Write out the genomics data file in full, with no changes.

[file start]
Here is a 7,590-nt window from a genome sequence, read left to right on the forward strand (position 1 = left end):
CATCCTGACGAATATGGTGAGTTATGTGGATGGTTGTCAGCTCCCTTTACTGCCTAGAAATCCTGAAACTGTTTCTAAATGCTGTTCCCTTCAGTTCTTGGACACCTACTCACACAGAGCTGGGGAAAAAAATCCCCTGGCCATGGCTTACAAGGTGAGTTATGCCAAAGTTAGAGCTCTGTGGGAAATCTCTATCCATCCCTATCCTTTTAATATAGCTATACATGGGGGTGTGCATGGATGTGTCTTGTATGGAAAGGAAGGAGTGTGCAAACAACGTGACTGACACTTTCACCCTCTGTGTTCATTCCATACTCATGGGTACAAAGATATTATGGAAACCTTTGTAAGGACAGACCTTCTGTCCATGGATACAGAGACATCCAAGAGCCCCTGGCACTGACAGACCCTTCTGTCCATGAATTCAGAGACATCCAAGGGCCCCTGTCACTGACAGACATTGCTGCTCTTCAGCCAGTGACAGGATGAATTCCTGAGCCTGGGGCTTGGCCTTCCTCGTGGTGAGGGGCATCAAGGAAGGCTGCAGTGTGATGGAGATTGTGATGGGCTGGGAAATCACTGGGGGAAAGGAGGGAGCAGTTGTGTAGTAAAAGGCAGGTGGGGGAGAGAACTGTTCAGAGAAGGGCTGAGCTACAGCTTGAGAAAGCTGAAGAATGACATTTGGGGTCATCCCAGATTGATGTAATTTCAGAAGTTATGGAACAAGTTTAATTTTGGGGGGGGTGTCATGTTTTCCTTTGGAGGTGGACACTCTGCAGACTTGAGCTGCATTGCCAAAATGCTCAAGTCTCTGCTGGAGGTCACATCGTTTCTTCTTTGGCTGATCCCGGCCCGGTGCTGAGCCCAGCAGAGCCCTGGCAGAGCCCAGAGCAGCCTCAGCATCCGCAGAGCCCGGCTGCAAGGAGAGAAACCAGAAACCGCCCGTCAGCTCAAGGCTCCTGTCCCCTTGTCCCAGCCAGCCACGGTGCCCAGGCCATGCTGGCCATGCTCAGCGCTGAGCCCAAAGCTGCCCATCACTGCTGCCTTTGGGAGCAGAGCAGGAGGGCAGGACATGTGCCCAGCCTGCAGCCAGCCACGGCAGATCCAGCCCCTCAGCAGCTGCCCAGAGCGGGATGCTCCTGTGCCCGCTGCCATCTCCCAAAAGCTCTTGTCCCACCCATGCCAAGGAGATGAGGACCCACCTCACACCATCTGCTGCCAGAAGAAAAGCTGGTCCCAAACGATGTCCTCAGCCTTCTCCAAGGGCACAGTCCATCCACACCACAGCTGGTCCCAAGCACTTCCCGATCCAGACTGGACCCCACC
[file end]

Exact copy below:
Here is a 7,590-nt window from a genome sequence, read left to right on the forward strand (position 1 = left end):
CATCCTGACGAATATGGTGAGTTATGTGGATGGTTGTCAGCTCCCTTTACTGCCTAGAAATCCTGAAACTGTTTCTAAATGCTGTTCCCTTCAGTTCTTGGACACCTACTCACACAGAGCTGGGGAAAAAAATCCCCTGGCCATGGCTTACAAGGTGAGTTATGCCAAAGTTAGAGCTCTGTGGGAAATCTCTATCCATCCCTATCCTTTTAATATAGCTATACATGGGGGTGTGCATGGATGTGTCTTGTATGGAAAGGAAGGAGTGTGCAAACAACGTGACTGACACTTTCACCCTCTGTGTTCATTCCATACTCATGGGTACAAAGATATTATGGAAACCTTTGTAAGGACAGACCTTCTGTCCATGGATACAGAGACATCCAAGAGCCCCTGGCACTGACAGACCCTTCTGTCCATGAATTCAGAGACATCCAAGGGCCCCTGTCACTGACAGACATTGCTGCTCTTCAGCCAGTGACAGGATGAATTCCTGAGCCTGGGGCTTGGCCTTCCTCGTGGTGAGGGGCATCAAGGAAGGCTGCAGTGTGATGGAGATTGTGATGGGCTGGGAAATCACTGGGGGAAAGGAGGGAGCAGTTGTGTAGTAAAAGGCAGGTGGGGGAGAGAACTGTTCAGAGAAGGGCTGAGCTACAGCTTGAGAAAGCTGAAGAATGACATTTGGGGTCATCCCAGATTGATGTAATTTCAGAAGTTATGGAACAAGTTTAATTTTGGGGGGGGTGTCATGTTTTCCTTTGGAGGTGGACACTCTGCAGACTTGAGCTGCATTGCCAAAATGCTCAAGTCTCTGCTGGAGGTCACATCGTTTCTTCTTTGGCTGATCCCGGCCCGGTGCTGAGCCCAGCAGAGCCCTGGCAGAGCCCAGAGCAGCCTCAGCATCCGCAGAGCCCGGCTGCAAGGAGAGAAACCAGAAACCGCCCGTCAGCTCAAGGCTCCTGTCCCCTTGTCCCAGCCAGCCACGGTGCCCAGGCCATGCTGGCCATGCTCAGCGCTGAGCCCAAAGCTGCCCATCACTGCTGCCTTTGGGAGCAGAGCAGGAGGGCAGGACATGTGCCCAGCCTGCAGCCAGCCACGGCAGATCCAGCCCCTCAGCAGCTGCCCAGAGCGGGATGCTCCTGTGCCCGCTGCCATCTCCCAAAAGCTCTTGTCCCACCCATGCCAAGGAGATGAGGACCCACCTCACACCATCTGCTGCCAGAAGAAAAGCTGGTCCCAAACGATGTCCTCAGCCTTCTCCAAGGGCACAGTCCATCCACACCACAGCTGGTCCCAAGCACTTCCCGATCCAGACTGGACCCCACC